Fowler signs with Cubs, not Orioles

Outfielder chooses 1-year deal to return to Chicago

February 25th, 2016

MESA, Ariz. -- Dexter Fowler returned to the Cubs in style Thursday, surprising his teammates on the field during practice with the news that he had signed a one-year contract to return.
"My heart's here," said Fowler, who rejected long-term deals elsewhere, including a three-year offer from the Orioles, to sign a one-year, $8 million contract that includes a $5 million buyout and a $9 million mutual option for 2017. "I feel like the Cubs, they treated me with the utmost respect. With the offseason moves they made, you've got to go with what's comfortable."
One of the moves the Cubs made was to acquire Jason Heyward, who was projected to play center and possibly lead off. But now Fowler returns to that role with Heyward sliding to right. Jorge Soler and Kyle Schwarber will likely share left field.

Manager Joe Maddon called all of the players together on Field 6 on Thursday, saying there was a special announcement. Once everyone was gathered, Fowler appeared, wearing a white T-shirt and black jeans, and was greeted by hugs and cheers.
"I think I owed it to the boys to tell them first," Fowler said.

Cubs president of baseball operations Theo Epstein escorted Fowler onto the field.
"When it started to look like this would happen, [Fowler's agent Casey Close] mentioned that after all [Fowler] had been through this offseason, he deserved a great moment, and I completely agreed," Epstein said. "We hatched a little plan to make it happen."

Some of the Cubs players did send Fowler congratulatory text messages when reports appeared that he had signed with the Orioles.
"[Anthony Rizzo] told me, 'Good luck, I'm going to miss you, my man,'" said Fowler, who knew at that time he was going to return to the Cubs. "It's like, you're sitting there, and you're like, 'I can't wait to surprise you.'"
Fowler, who turns 30 next month, lives in Las Vegas, and drove to Arizona on Wednesday to undergo a physical. Earlier Thursday, the Cubs dealt outfielder Chris Coghlan to the Athletics for pitcher Aaron Brooks to open room on the payroll and the roster for Fowler.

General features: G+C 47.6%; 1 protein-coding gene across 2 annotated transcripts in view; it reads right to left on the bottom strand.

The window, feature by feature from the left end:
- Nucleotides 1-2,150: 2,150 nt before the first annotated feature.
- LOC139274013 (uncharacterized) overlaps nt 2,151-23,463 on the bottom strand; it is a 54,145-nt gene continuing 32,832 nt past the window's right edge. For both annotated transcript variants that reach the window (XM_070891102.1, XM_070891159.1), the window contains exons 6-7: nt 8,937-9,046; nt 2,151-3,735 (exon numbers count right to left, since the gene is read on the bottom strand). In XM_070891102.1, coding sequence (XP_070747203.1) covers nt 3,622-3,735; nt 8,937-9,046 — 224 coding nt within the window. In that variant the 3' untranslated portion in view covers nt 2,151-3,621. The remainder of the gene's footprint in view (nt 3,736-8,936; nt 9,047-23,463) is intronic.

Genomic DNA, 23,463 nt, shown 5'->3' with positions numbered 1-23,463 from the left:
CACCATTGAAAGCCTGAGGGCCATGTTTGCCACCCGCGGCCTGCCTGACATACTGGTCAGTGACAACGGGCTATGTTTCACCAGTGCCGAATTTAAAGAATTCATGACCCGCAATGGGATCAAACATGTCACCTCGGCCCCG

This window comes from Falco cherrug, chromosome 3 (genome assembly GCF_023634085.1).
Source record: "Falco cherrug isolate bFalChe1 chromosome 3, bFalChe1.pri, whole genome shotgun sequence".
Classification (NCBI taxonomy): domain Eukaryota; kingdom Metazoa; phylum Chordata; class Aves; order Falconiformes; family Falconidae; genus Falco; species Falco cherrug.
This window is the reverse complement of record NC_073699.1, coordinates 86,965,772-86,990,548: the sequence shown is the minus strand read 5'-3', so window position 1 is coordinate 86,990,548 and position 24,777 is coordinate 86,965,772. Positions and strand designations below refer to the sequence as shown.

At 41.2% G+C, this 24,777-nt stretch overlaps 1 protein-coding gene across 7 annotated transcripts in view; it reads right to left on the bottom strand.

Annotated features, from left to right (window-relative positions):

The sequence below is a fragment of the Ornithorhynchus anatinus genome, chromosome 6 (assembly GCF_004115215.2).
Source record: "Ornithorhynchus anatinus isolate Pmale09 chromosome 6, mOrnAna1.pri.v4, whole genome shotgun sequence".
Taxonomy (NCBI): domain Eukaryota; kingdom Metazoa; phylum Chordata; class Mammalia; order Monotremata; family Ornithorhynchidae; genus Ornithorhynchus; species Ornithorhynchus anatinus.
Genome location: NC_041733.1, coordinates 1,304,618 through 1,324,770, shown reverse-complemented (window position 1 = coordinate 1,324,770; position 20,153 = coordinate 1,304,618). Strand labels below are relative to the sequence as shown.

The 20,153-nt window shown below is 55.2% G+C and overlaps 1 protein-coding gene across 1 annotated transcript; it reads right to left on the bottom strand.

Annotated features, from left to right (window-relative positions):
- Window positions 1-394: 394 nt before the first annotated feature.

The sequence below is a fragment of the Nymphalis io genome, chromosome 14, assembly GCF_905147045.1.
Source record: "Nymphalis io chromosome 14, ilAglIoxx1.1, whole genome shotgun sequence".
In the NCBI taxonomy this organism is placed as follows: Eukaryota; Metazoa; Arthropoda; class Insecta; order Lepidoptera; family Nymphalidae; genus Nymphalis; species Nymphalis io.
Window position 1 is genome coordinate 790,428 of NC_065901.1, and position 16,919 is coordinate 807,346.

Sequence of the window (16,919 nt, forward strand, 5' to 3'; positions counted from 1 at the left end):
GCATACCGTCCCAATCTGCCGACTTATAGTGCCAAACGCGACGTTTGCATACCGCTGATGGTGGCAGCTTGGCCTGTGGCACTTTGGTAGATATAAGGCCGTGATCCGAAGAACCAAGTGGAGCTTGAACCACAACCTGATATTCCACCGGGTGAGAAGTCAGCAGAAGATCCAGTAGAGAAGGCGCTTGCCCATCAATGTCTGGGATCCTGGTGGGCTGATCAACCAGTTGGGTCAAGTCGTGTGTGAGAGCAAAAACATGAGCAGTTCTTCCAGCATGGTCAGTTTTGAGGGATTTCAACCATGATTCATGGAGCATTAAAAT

The Cubs did make a $15.8 million qualifying offer to Fowler last November, which he rejected.
"It was tough, but it was a learning experience," Fowler said. "The whole qualifying offer thing, I think it's flawed. Guys like myself, we've been here, we're veterans. We've been here for a while. You wait for free agency, and they're talking about a Draft pick, a guy who you don't even know what's going to happen to him and you're reaping the consequences. It needs to change. It's a blessing in disguise. You get to see both sides of things."
Epstein had no comment on the qualifying offer system. If Fowler had signed with another team, the Cubs would've received a late second-round Draft pick.
Fowler felt there was some unfinished business after last year's postseason run which ended in the National League Championship Series.
"[Fowler] decided to go for the fit over the money," Epstein said. "We're extremely appreciative of that. It says a lot about his teammates, it says a lot about Dexter, it says a lot about the manager, the coaching staff, the ownership here that he would want to come back."
Fantasy spin | Fred Zinkie (@FredZinkieMLB)
Coming off a '15 season in which he posted the highest homer total (17) and the second best steals tally (20) of his eight-year career, Fowler should be a strong multi-category contributor while serving as the spark plug atop the Cubs' talented lineup. Projected to hit in front of a group that includes Heyward, Rizzo and Kris Bryant, Fowler could score 100 runs for a second straight year if he can stay off the disabled list.
Fowler's return to Chicago will likely end the '16 sleeper status for Soler, who is unlikely to hold a regular role behind a starting outfield trio of Fowler, Heyward and Schwarber. The crowded situation may also have a slightly negative impact on Schwarber, who could be precluded from logging a heavy workload by Soler's presence.